Another example of bank security involves interlocking. When a staff member unlocks the vault, the door to the secured area simultaneously locks. This prevents anyone else from gaining entry until the vault is once again locked. This ensures the safety of staff members and the security of vault contents.
There are many layers of electronic security protecting the bank. If the manager arrives early, he uses his card to gain access to the branch office and a PIN to disarm the alarm. His code disables the office and secure area, but the ATM's, vaults and safe deposit boxes remain armed. A Central Monitoring Station is alerted to the early entry. They need to know whether the entry is routine or under duress. The monitoring station views the manager on live video as he executes a pre-determined security procedure and until he hits an ‘All is OK' button. If there is a problem – the manager can send a silent ‘Duress Alarm' rather than the ‘All is OK.' The Monitoring Station can listen in – and if necessary can call the police.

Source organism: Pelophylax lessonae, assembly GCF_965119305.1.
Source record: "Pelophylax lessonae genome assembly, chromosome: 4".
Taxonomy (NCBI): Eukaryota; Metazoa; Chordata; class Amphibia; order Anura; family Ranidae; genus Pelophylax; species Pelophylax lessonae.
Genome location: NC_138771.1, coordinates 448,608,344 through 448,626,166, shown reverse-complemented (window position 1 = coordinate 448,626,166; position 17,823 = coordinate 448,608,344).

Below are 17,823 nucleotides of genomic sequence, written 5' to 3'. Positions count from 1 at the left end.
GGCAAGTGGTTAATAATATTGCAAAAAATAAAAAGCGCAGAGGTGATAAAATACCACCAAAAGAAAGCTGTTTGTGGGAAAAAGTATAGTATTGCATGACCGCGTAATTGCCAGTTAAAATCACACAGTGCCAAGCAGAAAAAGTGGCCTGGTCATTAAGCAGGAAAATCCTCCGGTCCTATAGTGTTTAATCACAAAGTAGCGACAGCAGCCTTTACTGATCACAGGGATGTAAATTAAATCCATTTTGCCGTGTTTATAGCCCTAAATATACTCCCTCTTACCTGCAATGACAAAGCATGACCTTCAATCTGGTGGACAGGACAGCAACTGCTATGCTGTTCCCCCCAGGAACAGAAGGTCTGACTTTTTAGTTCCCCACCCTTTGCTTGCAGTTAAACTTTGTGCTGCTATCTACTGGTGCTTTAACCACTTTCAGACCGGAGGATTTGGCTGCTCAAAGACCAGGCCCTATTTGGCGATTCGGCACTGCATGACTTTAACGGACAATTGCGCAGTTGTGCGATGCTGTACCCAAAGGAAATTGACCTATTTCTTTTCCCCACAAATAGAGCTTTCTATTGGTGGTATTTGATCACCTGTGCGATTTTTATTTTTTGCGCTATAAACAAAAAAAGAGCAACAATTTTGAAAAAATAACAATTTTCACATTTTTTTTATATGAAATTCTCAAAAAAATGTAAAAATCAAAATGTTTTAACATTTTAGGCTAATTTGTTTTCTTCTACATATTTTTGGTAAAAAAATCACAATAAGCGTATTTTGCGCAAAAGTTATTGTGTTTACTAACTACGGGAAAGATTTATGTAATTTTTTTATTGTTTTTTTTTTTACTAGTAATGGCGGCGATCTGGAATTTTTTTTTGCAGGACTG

Security in banking is an essential issue. It requires thoughtful attention and procedure while allowing room for agility, adaptability, and dependability – flagship traits of the Vanderbilt brand. Banks wish to operate in an open and friendly layout while ultimately safeguarding their customers, staff, and assets. Vanderbilt's solutions respond to these expectations and enable active safeguarding foundations to be laid.